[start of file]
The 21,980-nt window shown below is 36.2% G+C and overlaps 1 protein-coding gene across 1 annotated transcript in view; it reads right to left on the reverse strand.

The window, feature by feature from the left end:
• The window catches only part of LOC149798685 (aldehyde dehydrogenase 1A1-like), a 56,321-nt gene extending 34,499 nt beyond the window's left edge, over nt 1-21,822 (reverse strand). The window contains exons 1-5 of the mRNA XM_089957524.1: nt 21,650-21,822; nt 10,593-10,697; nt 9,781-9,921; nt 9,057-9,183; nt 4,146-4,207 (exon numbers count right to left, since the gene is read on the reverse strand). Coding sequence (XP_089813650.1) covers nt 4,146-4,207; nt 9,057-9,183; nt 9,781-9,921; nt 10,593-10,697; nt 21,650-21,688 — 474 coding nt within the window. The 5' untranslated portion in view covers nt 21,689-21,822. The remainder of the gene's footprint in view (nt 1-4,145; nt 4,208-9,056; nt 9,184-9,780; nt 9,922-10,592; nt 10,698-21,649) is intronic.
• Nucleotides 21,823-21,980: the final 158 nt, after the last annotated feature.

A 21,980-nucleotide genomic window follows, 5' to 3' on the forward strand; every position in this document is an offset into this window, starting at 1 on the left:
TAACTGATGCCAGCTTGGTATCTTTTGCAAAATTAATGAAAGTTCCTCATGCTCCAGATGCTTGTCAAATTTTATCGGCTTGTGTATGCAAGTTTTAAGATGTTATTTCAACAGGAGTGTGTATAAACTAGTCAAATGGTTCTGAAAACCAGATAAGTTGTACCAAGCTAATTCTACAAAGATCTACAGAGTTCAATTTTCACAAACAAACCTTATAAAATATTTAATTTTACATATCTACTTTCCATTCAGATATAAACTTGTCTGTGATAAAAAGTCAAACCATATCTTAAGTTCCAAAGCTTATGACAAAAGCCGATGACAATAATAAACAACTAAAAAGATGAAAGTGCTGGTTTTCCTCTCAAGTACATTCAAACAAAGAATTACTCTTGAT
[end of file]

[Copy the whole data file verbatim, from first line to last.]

The 21,980-nt window shown below is 36.2% G+C and overlaps 1 protein-coding gene across 1 annotated transcript in view; it reads right to left on the reverse strand.

The window, feature by feature from the left end:
• The window catches only part of LOC149798685 (aldehyde dehydrogenase 1A1-like), a 56,321-nt gene extending 34,499 nt beyond the window's left edge, over nt 1-21,822 (reverse strand). The window contains exons 1-5 of the mRNA XM_089957524.1: nt 21,650-21,822; nt 10,593-10,697; nt 9,781-9,921; nt 9,057-9,183; nt 4,146-4,207 (exon numbers count right to left, since the gene is read on the reverse strand). Coding sequence (XP_089813650.1) covers nt 4,146-4,207; nt 9,057-9,183; nt 9,781-9,921; nt 10,593-10,697; nt 21,650-21,688 — 474 coding nt within the window. The 5' untranslated portion in view covers nt 21,689-21,822. The remainder of the gene's footprint in view (nt 1-4,145; nt 4,208-9,056; nt 9,184-9,780; nt 9,922-10,592; nt 10,698-21,649) is intronic.
• Nucleotides 21,823-21,980: the final 158 nt, after the last annotated feature.

A 21,980-nucleotide genomic window follows, 5' to 3' on the forward strand; every position in this document is an offset into this window, starting at 1 on the left:
TAACTGATGCCAGCTTGGTATCTTTTGCAAAATTAATGAAAGTTCCTCATGCTCCAGATGCTTGTCAAATTTTATCGGCTTGTGTATGCAAGTTTTAAGATGTTATTTCAACAGGAGTGTGTATAAACTAGTCAAATGGTTCTGAAAACCAGATAAGTTGTACCAAGCTAATTCTACAAAGATCTACAGAGTTCAATTTTCACAAACAAACCTTATAAAATATTTAATTTTACATATCTACTTTCCATTCAGATATAAACTTGTCTGTGATAAAAAGTCAAACCATATCTTAAGTTCCAAAGCTTATGACAAAAGCCGATGACAATAATAAACAACTAAAAAGATGAAAGTGCTGGTTTTCCTCTCAAGTACATTCAAACAAAGAATTACTCTTGAT